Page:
Many critics consider this to be Norris’s greatest work (though for me, that would be The Octopus). The title character is a simple-minded dentist with a practice in a lower-middle-class neighborhood in San Francisco. This novel is a startling examination of the poisonous effects of greed on the human psyche. (4.5 stars)

Blix (1899)
A light-hearted romance about two young people falling in love in San Francisco. Despite the fluffy subject matter, Norris approaches the story from his trademark Naturalist perspective. It’s not profound or earth-shattering, but good for what it is. (4 stars)

A Man’s Woman (1900)
This is Norris’s worst novel, but still not terrible. It details the troubled romance between two strong-willed and career-driven individuals: a polar explorer and a nurse. The first two chapters are absolutely excellent, and well worth reading on their own. (2.5 stars)

The Octopus (1901)
Wheat farmers in California are driven to desperate measures when a railroad attempts to steal their land. This is Norris’s greatest work—a masterpiece of American literature that should be read by all. (5 stars)

The Pit (1903)
A sequel of sorts to The Octopus, Norris’s final novel focuses on the world of wheat trading in the Chicago Board of Trade. When one trader tries to corner the market in wheat, the lives of an ensemble cast of characters are altered irrevocably. (4 stars)


Yvernelle (1892)
Norris’s first published book was not a novel, but this tale of medieval chivalry, heavily influenced by Sir Walter Scott, which is written entirely in verse. It’s like nothing else he ever wrote. (2 stars)

Short Stories, Essays, and Journalism (most collections published posthumously)

Writings for The Overland Monthly (1892-1894)
Not a book, but a category. The eight stories Norris published in this San Francisco literary magazine are all available online for free. This includes “Lauth,” perhaps his best short story ever, and the “Outward and Visible Signs” series. (4 stars)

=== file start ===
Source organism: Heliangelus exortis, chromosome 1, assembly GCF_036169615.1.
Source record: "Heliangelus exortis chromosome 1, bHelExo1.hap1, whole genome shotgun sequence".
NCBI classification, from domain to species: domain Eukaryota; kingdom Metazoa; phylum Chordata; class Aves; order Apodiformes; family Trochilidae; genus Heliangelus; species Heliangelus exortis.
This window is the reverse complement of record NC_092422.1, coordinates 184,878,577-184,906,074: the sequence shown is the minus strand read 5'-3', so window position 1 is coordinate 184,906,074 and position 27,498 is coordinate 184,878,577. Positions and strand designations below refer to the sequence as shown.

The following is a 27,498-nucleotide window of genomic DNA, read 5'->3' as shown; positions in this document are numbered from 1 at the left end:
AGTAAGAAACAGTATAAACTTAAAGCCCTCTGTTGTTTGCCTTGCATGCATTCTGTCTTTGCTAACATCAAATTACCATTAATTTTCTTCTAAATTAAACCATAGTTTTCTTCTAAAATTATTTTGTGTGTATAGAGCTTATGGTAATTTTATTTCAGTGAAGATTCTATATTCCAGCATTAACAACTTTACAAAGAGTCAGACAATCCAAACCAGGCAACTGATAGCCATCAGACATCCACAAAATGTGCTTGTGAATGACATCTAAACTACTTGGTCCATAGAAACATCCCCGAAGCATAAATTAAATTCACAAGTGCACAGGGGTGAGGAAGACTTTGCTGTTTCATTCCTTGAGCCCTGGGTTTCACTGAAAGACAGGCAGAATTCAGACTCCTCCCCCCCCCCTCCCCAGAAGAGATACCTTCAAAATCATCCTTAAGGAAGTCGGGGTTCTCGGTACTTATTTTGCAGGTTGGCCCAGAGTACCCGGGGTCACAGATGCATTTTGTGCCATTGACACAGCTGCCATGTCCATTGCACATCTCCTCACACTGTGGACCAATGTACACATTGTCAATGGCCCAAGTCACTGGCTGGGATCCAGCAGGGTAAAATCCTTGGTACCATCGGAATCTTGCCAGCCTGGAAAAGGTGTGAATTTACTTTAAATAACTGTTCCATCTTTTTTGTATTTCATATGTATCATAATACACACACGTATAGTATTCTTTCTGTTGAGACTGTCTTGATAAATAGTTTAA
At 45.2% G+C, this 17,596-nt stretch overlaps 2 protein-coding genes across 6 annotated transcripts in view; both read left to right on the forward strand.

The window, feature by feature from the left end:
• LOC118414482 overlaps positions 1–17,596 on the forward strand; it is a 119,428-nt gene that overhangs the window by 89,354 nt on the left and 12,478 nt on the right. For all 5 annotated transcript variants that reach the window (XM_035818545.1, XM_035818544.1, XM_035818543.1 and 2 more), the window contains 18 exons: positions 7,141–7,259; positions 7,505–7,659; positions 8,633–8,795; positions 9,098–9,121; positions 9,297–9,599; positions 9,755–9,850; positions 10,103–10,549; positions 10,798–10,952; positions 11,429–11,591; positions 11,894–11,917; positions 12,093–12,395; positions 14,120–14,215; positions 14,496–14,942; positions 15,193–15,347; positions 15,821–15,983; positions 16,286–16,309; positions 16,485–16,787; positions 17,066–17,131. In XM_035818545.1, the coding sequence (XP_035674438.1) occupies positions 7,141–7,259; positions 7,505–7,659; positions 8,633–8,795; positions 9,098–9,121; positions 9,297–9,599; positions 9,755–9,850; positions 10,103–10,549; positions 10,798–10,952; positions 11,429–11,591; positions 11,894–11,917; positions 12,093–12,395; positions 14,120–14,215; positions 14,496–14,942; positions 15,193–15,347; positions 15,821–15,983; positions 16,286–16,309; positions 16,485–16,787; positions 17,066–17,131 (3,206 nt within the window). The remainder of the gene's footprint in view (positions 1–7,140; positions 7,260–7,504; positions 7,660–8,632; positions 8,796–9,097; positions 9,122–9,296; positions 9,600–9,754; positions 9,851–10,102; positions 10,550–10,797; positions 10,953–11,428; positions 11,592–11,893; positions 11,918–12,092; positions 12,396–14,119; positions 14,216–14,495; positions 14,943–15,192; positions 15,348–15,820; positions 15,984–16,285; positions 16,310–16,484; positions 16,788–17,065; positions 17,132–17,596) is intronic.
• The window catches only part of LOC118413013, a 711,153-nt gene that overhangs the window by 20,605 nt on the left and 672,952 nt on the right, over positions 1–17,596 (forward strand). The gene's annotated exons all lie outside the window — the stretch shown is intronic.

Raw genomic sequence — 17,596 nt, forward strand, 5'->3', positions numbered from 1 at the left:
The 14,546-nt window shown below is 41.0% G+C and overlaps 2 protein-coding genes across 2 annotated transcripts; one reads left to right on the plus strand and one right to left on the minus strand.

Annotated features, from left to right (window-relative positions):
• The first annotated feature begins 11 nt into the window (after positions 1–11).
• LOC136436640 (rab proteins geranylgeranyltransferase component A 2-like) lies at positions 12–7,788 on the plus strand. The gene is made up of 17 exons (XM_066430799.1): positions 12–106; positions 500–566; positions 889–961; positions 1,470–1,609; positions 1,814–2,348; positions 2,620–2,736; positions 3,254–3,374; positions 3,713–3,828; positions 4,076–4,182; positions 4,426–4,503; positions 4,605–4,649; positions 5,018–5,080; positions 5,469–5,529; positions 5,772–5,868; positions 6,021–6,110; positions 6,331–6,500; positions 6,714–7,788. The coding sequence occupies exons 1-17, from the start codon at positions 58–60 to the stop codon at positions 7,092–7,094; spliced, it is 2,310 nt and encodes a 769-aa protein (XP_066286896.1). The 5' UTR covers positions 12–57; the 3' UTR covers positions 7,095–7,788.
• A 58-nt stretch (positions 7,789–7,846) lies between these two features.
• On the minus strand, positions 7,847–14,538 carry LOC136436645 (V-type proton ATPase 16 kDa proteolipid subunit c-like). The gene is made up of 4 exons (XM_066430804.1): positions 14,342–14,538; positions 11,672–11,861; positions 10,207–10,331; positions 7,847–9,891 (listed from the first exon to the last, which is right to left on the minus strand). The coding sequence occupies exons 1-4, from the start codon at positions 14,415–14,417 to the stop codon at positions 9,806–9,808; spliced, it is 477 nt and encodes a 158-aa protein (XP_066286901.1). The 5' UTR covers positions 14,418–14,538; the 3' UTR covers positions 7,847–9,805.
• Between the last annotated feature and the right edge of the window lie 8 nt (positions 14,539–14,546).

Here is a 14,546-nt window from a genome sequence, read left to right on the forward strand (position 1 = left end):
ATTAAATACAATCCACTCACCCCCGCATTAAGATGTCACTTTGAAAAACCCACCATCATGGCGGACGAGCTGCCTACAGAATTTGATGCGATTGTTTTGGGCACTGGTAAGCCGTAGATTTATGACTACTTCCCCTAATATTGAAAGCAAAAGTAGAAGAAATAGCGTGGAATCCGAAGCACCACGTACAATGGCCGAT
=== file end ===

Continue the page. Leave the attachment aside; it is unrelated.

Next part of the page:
A Deal in Wheat and Other Stories of the New and Old West (1903)
This is probably Norris’s best-known collection of short stories, but it’s basically just an assortment of mediocre adventure tales, similar to those of Jack London but not as good. “Two Hearts that Beat as One” and “The Passing of Cock-Eye Blacklock” are pretty good. (3 stars)

The Responsibilities of the Novelist (1903)
25 essays in which Norris expresses his views on literature and the art of writing. Within these essays he defines his conception of Naturalism. (4 stars)

The Third Circle (1909)
A great collection of short stories from his early days, covering a wide variety of settings and subject matter. Among the best are “A Reversion to Type,” “A Caged Lion,” “The Guest of Honour,” and the title piece. (4.5 stars)

The Surrender of Santiago (1917)
This odd little publication contains just one article Norris wrote about the Spanish-American War. It was republished as a booklet during World War I to inspire patriotic feeling. (3 stars)

The Apprenticeship Writings of Frank Norris, 1896-1898, Volume 1 (1996)
A wide variety of short fiction and nonfiction from his days as a staff writer for the weekly periodical the San Francisco Wave. Mostly nonfiction, including a lot of football reporting. Among the fiction included here, the “Man Proposes” series is the best. (4 stars)

The Apprenticeship Writings of Frank Norris, 1896-1898, Volume 2 (1996)
More from Norris’s days at the San Francisco Wave. There’s more fiction in the second volume. Among the best pieces here are “Miracle Joyeux,” “Perverted Tales,” “Fantaisie Printanière,” and “The Drowned Who Do Not Die.” (4 stars)


Norris: Novels and Essays (Library of America) (1986)
Includes Vandover and the Brute, McTeague, The Octopus, and 22 well-selected essays. (5 stars)


Frank Norris: A Life by Joseph R. McElrath and Jesse S. Crisler (2006)
An in-depth biography of Norris and a critical examination of his works. This book will tell you everything you wanted to know about Norris and more. It does give away the endings of his books, so only diehard fans should read it. (4 stars)